Britain to Toughen Arms Export Measures for Israel

The British government will announce tougher arms export measures for Israel but will not suspend all export licenses.

Arutz Sheva Staff ,

Weapons (illustrative)
Weapons (illustrative)
Flash 90

The British government is expected to announce tougher arms export measures for Israel but will not suspend all export licenses, The Telegraph reported on Wednesday.

Downing Street insiders confirmed to The Telegraph that an announcement was “imminent” but said details of the measures were still being finalized. An announcement is anticipated on Thursday.

On Monday, Downing Street said it was reviewing the sale of arms and military goods to Israel to see whether each license is appropriate in light of the conflict. But it said the government would not stop licensing military equipment to Israel outright because the country had a "legitimate right to self-defense".

Britain’s Deputy Prime Minister, Nick Clegg, later said he supported the suspension of arms exports to Israel, after Baroness Sayeeda Warsi, a British minister who was the first Muslim woman to sit in the Cabinet, resigned over the British government's policy on Gaza.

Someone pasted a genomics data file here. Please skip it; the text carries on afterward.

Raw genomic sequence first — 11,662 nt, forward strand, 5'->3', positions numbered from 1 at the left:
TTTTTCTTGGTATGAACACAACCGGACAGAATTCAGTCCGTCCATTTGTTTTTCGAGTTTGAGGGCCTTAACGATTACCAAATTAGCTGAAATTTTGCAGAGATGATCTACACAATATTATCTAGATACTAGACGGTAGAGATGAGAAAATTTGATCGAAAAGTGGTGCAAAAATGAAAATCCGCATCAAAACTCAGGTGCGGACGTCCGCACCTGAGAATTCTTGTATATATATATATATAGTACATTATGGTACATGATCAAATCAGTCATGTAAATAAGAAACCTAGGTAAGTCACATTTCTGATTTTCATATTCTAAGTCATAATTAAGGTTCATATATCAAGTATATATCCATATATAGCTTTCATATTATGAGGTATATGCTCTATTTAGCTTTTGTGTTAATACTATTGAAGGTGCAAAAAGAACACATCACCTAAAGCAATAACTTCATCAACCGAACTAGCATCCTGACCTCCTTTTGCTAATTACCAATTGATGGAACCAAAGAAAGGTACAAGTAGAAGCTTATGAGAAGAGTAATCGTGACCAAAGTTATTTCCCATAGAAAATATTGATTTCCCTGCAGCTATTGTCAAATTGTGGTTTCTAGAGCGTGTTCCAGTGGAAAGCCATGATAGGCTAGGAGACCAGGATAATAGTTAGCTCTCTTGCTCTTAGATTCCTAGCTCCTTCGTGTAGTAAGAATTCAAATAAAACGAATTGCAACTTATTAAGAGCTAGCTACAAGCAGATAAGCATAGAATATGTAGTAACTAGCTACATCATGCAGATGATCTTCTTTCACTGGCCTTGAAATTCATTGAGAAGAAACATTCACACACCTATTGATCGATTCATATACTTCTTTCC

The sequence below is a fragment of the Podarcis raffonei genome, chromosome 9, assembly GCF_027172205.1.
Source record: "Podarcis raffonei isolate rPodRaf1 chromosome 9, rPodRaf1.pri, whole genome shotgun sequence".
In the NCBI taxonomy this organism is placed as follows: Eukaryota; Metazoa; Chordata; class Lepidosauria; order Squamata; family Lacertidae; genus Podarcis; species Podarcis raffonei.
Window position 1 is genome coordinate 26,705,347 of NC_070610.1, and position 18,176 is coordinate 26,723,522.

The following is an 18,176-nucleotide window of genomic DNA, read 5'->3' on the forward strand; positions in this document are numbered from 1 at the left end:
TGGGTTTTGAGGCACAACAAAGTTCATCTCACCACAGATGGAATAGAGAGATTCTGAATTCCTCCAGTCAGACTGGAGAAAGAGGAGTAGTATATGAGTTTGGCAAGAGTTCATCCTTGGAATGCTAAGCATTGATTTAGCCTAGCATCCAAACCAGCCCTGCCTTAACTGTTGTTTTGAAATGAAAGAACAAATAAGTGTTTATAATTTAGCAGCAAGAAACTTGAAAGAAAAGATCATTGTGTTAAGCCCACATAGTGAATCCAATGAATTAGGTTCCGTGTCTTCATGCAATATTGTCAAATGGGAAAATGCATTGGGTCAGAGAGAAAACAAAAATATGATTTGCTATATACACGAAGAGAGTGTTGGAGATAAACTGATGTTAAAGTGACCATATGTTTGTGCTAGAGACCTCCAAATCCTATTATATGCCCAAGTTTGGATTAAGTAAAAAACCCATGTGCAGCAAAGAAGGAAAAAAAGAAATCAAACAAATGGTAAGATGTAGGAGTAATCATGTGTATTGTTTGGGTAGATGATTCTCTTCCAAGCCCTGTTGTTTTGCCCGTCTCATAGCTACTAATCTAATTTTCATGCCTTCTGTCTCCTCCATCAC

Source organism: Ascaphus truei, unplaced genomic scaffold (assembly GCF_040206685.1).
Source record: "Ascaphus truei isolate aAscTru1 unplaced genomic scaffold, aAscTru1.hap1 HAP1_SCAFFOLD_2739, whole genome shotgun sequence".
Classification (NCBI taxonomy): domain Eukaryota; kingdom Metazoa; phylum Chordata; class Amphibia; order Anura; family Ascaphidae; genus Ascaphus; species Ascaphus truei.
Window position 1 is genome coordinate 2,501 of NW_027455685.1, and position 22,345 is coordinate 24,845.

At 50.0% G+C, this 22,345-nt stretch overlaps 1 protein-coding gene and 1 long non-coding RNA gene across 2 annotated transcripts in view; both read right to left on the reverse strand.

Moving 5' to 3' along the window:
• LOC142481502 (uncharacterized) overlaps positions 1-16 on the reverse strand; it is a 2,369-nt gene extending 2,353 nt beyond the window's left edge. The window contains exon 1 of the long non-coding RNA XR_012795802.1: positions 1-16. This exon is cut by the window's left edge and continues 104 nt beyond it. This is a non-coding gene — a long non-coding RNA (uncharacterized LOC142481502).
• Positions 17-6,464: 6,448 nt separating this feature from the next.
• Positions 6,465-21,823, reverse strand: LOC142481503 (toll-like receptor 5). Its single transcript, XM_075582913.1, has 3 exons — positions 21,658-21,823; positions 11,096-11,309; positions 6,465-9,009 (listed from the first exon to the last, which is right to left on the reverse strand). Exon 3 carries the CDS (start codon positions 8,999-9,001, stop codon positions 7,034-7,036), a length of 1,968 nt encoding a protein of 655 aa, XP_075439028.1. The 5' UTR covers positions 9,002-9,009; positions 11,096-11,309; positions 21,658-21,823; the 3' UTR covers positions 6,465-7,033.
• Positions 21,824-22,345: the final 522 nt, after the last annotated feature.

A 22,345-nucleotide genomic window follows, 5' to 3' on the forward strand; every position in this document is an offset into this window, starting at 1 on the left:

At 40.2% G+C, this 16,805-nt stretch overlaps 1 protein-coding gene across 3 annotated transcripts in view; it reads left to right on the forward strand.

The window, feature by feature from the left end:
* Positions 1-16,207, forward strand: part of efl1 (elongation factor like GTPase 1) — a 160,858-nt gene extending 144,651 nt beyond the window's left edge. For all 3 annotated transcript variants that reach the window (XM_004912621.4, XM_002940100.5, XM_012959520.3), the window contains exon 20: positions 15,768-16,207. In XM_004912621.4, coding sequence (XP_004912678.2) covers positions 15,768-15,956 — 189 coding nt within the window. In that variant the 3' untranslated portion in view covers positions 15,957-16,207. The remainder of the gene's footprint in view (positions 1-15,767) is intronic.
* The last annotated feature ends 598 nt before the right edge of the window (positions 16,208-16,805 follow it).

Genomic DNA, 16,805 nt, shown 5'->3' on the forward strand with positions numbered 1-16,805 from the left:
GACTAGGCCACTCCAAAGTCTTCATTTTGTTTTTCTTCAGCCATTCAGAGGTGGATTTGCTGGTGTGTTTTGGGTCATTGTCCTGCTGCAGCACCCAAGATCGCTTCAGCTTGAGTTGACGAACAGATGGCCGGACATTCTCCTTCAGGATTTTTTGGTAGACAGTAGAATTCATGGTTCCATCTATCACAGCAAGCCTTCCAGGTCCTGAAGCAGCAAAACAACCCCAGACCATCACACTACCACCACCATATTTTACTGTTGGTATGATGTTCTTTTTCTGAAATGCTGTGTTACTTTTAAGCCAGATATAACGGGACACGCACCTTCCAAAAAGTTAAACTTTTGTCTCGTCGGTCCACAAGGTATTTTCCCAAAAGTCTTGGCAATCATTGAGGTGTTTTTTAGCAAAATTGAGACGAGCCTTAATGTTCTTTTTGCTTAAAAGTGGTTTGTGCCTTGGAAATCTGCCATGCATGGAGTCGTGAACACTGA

The British move comes as the former international development secretary Andrew Mitchell warned that the level of misery and carnage in Gaza was likely to poison the remaining goodwill in the region for generations.

He also said that UN schools in Gaza should not have been targeted for attacks since they were places of sanctuary.

According to The Telegraph, Mitchell said he disapproved of Warsi's decision to resign, arguing that her voice needed to be heard and that it was better to "fight your corner" in government.

"She is a great loss and a very important part of the Conservative DNA. She reaches parts rather like Boris [Johnson] that others do not reach so easily," he was quoted as having said.

He stressed that little purpose was served in allocating blame for the war in Gaza since that was unlikely to help bring peace or the restoration of long-term peace talks.

Asked on BBC Radio 4 whether he supported an arms embargo, he said, "I would have thought there is a strong case for weapons getting into this conflict to be minimized as much as possible, and I think it is right that an embargo should be considered." But he stressed no arms were currently being sold to Israel, and there was a case for helping Israel to develop a protective shield.